Lost Coast Brewery - Alleycat Amber Ale

Lost Coast Brewery - Alleycat Amber Ale

Beer Club featured in U.S. Microbrewed Beer Club


United States

Alcohol by Volume:


Lost Coast Brewery - Alleycat Amber Ale

  • ABV:

  • Int’l Bittering Units (IBUs):

  • Serving Temperature:

  • Suggested Glassware:

    Pint Glass or Mug
  • Malts:

    2-Row Pale, C15, C75, Munich, Wheat
  • Hops:

    Nugget, Willamette, Cascade
This brew pours a – well, whaddya know – amber-coppery color, topped with a sizeable pillowy head. The aroma offers up strong caramel malt notes, while the Pacific Northwest hops overlay with a moderately herbal and spicy character and a bit of citric acidity. While this brew smells nice, it’s on the palate that it really shines. We found it a full-flavored, tasty beer with a robust caramel malt base along with a breadiness that spans from an almost doughy character to a toasted breadcrust-like impression. Hops are present with enough strength to offer a counterbalance without overwhelming the palate with bitterness, and they offer a mild citric note with a spicy edge. A light apple tone contributes to a mild caramel apple impression. The flavor profile includes some residual sweetness that hits upfront and seems to build on the mid-palate as Alleycat fills the mouth with a creamy, round, medium body, but the hop bitterness builds as well and hangs on a bit at the end to maintain the balancing act. For a food pairing, try using half a bottle to cook up some chicken breast in a reduction of brew and a bit of toasted sesame seed oil—then chop up the chicken into thin strips, serve in a salad with diced pecans and sliced cucumbers tossed with a bit of balsamic vinegar and toasted sesame oil. And, of course, serve it with the same beer. Enjoy!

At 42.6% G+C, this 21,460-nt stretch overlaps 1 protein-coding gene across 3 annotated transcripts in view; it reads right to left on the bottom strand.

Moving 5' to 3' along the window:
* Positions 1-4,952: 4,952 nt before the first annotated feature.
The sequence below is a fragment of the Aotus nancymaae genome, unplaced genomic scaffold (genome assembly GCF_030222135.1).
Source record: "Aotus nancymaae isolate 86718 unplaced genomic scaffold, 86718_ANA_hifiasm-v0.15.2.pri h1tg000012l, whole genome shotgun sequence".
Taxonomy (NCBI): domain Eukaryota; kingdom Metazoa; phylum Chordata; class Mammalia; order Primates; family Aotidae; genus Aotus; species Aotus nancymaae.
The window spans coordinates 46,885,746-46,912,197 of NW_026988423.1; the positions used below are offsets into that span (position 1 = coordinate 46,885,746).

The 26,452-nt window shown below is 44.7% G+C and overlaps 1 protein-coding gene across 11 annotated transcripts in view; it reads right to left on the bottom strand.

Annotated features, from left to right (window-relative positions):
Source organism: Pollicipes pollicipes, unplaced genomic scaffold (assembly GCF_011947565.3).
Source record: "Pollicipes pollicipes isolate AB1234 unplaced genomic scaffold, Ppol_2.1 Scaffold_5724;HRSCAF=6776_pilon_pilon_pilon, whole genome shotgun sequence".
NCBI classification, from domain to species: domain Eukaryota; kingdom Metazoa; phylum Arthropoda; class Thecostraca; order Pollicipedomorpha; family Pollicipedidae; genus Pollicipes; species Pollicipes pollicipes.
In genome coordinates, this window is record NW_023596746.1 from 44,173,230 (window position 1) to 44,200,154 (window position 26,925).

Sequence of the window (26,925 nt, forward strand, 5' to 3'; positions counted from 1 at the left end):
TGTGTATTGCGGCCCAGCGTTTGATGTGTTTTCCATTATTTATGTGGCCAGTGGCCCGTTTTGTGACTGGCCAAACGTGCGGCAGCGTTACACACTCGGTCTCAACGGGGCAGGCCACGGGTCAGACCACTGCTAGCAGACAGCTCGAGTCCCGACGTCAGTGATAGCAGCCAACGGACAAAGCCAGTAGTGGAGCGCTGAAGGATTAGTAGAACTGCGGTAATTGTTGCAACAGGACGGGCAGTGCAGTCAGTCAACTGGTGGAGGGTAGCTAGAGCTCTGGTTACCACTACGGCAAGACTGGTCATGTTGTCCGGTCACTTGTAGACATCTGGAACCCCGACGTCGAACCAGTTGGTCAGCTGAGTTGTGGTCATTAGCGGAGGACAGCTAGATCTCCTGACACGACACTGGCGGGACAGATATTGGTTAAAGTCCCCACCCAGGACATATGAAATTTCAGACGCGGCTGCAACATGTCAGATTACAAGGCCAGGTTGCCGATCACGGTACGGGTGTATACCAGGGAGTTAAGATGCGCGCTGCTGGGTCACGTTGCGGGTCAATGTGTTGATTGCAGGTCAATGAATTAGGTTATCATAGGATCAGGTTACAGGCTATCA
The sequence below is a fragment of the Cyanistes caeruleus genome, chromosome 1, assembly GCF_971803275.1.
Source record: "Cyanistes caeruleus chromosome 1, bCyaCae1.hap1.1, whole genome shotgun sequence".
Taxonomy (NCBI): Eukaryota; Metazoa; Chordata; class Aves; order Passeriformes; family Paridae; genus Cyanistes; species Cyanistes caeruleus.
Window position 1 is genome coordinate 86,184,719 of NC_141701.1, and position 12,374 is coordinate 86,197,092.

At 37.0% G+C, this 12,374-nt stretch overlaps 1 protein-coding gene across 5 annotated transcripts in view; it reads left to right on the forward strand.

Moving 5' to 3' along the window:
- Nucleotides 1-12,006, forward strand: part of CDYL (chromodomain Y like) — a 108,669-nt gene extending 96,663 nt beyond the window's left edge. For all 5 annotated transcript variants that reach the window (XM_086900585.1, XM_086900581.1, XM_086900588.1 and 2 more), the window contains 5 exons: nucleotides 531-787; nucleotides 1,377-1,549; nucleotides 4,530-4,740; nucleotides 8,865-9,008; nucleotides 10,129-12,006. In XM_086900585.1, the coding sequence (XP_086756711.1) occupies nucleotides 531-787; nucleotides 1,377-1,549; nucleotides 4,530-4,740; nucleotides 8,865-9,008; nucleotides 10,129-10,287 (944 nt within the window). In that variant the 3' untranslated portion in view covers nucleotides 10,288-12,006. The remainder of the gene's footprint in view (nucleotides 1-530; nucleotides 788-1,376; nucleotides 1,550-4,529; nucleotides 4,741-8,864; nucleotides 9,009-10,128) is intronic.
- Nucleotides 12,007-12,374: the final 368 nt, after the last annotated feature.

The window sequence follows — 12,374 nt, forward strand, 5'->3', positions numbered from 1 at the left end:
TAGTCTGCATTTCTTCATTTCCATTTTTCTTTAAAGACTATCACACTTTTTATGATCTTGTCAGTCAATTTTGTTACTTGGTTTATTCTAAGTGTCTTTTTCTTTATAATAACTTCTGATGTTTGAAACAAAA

Though Humboldt County in Northern California may be well-known to some people as the primary home of California’s grey-market cash crop, cannabis, it’s also home to a sophisticated beer culture and plays host to a number of fine breweries and brewpubs. Lost Coast Brewery & Café is one such establishment, and is also notable for being a woman-owned brewery – unusual (but refreshing) in the brewing industry, which is often regarded as a man’s world. Lost Coast’s story begins in 1986 when founders Barbara Groom and Wendy Pound were bit by the brewing bug and set out on the path to own their own brewery. Years of intensive homebrewing and education ensued. Groom formally studied brewing at UC Davis as well as Chicago’s famed Siebel Institute, and the pair traveled to Britain to visit dozens of pubs across England and Wales. After quitting their day jobs (Groom was a pharmacist and Pound a family counselor), in 1989 they purchased an historic building dating from the late 1800s to serve as their brewpub location in Arcata, CA. They spent the remainder of 1989 and the first half of the next renovating the building, known as Pythian Castle (the former local home of The Fraternal Order of the Knights of Pythias), and installing brewing equipment. Finally, in July 1990, Lost Coast Brewery & Café opened to the public. 1990 proved an excellent time to open a brewery as the American craft brewing renaissance built up a massive head of steam in the ‘90s. Lost Coast grew strong and steady, and by 2000 their brewing operations had outgrown the Pythian Castle location. A larger building was acquired nearby in Eureka, CA to house a larger brewing system. To learn more about the brewery, their brewpub, or their very solid lineup of beers, visit them at www.lostcoast.com or give ‘em a ring at (707) 445-4484. And, if you’ve ever considered a drive along the northern California coast (Route 101), do it. The mixture of gorgeous ocean views and awe-inspiring redwood forests is amazing, and then when you reach Eureka you can enjoy the inviting atmosphere, great food, and well-crafted beer of Lost Coast Brewery.
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